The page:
Size Matters

In our final Shopping Story, Arundhati Venkatesh talks about the travails of shopping for footwear - for her over-sized feet!

In our final Shopping Story, Arundhati Venkatesh talks about the travails of shopping for footwear – for her over-sized feet!

Arundhati, in her own words: An engineer by degree, a mother, an observer of life and people, a feminist, a minimalist and a compulsive maker of lists! An IT professional in my previous life, I now put my project management skills to use in ways I had not thought possible. I work for an NGO that empowers the differently-abled. I review children’s books at Someday, I hope to have my own books up on the shelves and see children enjoying them. I record my adventures with my son at

I dislike shopping except for the occasional sari buys, and the not-so-occasional book hunting expeditions. Is it a coincidence that there is no fitting for size involved in either? The most depressing kind of shopping for me is when I have to buy footwear.

I must say here that like Noddy’s friend Big Ears, I could easily be nicknamed Big Feet. My feet burst in all directions. As a schoolgirl, I had two choices. Remember the episode in Friends, the one in which Monica covets pretty shoes and ends up with her feet blistered and bleeding? I’ve been there, many times. It was either that, or wearing the highly practical, handmade chappals custom-made by my grandfather’s cobbler.

As an adult living in the pseudo-phoren land that is Bangalore, the latter is not even an option anymore. At five feet seven inches, high heels are a no-no. As the years went by, it became more and more difficult to find simple serviceable slippers. I thought my requirements were straightforward – no glitter, no bright colours, no fuss. Just a simple, black or brown strap to hold the sole in place, and something to keep my feet comfortable – is that too much to ask for?

It was, I found. After trips to half a dozen stores nearby, I decided to go back to the shop in the locality we lived earlier, ten kilometres away. It was there that I found what I was looking for. I bought exactly the same model I had been wearing for a year. A discount on an already inexpensive item meant the purchase didn’t make even a prick in my purse. On the way home, I was pleased with myself for being low maintenance. How many people would be content buying the same model year after year, and spend so little? Then I thought – how many people would go to a shop ten kilometres away to buy a pair of slippers? Low maintenance is the new high maintenance!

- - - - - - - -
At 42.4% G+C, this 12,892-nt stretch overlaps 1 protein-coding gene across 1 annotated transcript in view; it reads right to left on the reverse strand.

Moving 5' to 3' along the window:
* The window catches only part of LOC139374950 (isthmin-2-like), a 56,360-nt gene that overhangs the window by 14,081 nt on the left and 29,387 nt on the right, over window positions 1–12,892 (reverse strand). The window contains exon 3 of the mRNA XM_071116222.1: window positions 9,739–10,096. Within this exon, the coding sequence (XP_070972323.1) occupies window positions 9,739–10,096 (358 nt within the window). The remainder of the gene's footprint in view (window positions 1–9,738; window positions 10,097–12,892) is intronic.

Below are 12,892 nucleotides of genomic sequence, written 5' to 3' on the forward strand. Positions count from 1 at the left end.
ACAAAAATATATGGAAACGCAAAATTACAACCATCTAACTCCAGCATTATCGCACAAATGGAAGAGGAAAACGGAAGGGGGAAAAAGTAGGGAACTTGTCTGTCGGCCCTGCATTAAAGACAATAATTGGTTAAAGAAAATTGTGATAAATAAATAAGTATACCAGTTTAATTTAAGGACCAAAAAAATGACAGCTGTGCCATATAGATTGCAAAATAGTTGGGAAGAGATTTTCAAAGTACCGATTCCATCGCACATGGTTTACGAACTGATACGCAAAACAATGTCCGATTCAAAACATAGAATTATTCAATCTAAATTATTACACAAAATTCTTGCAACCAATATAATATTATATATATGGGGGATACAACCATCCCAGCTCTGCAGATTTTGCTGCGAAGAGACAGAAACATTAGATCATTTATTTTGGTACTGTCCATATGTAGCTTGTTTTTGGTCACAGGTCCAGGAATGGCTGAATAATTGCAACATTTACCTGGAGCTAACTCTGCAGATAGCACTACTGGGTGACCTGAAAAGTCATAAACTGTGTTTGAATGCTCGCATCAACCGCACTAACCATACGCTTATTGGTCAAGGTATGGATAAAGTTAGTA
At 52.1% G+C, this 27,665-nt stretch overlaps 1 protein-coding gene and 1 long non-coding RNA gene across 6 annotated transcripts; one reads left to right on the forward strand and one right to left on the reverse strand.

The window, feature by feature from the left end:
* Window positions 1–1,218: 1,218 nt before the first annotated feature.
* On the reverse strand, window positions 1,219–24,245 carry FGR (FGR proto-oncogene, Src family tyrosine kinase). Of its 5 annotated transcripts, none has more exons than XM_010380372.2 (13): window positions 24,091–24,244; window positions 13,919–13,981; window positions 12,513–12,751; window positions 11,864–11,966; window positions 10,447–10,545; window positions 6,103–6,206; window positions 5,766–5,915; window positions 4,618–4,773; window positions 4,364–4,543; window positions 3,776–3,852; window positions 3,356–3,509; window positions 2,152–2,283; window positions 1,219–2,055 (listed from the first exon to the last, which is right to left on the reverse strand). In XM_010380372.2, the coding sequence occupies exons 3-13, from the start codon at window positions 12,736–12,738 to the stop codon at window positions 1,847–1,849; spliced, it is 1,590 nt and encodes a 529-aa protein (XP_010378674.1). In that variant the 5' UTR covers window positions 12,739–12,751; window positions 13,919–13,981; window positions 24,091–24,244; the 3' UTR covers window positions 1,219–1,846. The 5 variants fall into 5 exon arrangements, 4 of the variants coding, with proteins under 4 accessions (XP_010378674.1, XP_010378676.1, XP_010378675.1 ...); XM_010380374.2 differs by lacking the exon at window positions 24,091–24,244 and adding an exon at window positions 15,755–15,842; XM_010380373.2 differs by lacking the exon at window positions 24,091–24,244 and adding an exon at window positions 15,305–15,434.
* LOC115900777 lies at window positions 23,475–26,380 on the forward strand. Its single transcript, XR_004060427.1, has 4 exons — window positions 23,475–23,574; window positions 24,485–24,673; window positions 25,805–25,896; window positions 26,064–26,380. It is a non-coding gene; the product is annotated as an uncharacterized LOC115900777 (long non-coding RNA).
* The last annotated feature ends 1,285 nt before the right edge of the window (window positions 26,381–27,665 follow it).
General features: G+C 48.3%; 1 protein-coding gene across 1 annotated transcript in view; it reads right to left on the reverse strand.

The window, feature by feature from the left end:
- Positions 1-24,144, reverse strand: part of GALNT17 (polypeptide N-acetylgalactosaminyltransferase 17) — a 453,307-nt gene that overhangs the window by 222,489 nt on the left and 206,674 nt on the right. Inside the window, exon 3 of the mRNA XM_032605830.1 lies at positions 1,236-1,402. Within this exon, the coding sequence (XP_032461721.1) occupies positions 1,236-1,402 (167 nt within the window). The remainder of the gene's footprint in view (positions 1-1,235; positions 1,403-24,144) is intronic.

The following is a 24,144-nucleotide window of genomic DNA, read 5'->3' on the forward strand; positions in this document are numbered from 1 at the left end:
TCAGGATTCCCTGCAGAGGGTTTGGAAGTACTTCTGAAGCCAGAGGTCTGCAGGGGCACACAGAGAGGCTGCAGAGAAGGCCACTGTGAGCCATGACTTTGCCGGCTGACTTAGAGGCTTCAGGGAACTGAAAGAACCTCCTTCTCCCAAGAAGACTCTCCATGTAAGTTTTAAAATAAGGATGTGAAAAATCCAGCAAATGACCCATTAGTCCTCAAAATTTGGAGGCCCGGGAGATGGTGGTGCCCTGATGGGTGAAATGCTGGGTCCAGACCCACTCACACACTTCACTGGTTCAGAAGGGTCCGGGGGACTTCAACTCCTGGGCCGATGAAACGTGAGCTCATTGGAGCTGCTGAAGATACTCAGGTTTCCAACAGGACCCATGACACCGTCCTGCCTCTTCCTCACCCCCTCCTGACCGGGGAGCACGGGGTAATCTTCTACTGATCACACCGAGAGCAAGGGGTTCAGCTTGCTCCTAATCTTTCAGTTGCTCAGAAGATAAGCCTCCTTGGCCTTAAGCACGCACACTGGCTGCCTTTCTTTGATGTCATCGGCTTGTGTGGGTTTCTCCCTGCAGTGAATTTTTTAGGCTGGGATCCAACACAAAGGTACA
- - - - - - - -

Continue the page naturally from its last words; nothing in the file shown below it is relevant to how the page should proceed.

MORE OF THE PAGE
A year passed and I needed new footwear again. On a trip to that part of town, I thought I would pop into my regular store and pick up a pair. Imagine my horror when I found the place with its shutters down. After asking around, I returned with a heavy heart – the shop had to be closed for good (bad, for me) because there wasn’t enough business anymore. What was I going to do?

So the hunt began again. I tried store after store, but had no luck.

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On one such trip, I walked into one of those chain stores. The salesman took one look at my feet, and went away to service someone else. I looked on as he attended to a lady trying on fashionable and funky footwear, with high heels. He was helping her out, she, asking for his opinion. She was big, but her feet were not. With delicate dainty pedicured feet, she was a shoe salesman’s dream customer.

After a quarter of an hour and some impatience exhibited by yours truly, he returned – albeit unwillingly. I pointed to a few and asked if they were available in my size. “None of these are. You have big feet”, he said. And added, “Try the men’s section”.

As I walked out, I offered myself as a sop, “I also have a big heart.”

*Photo credit: Thingo (Used under the Creative Commons Attribution License.)


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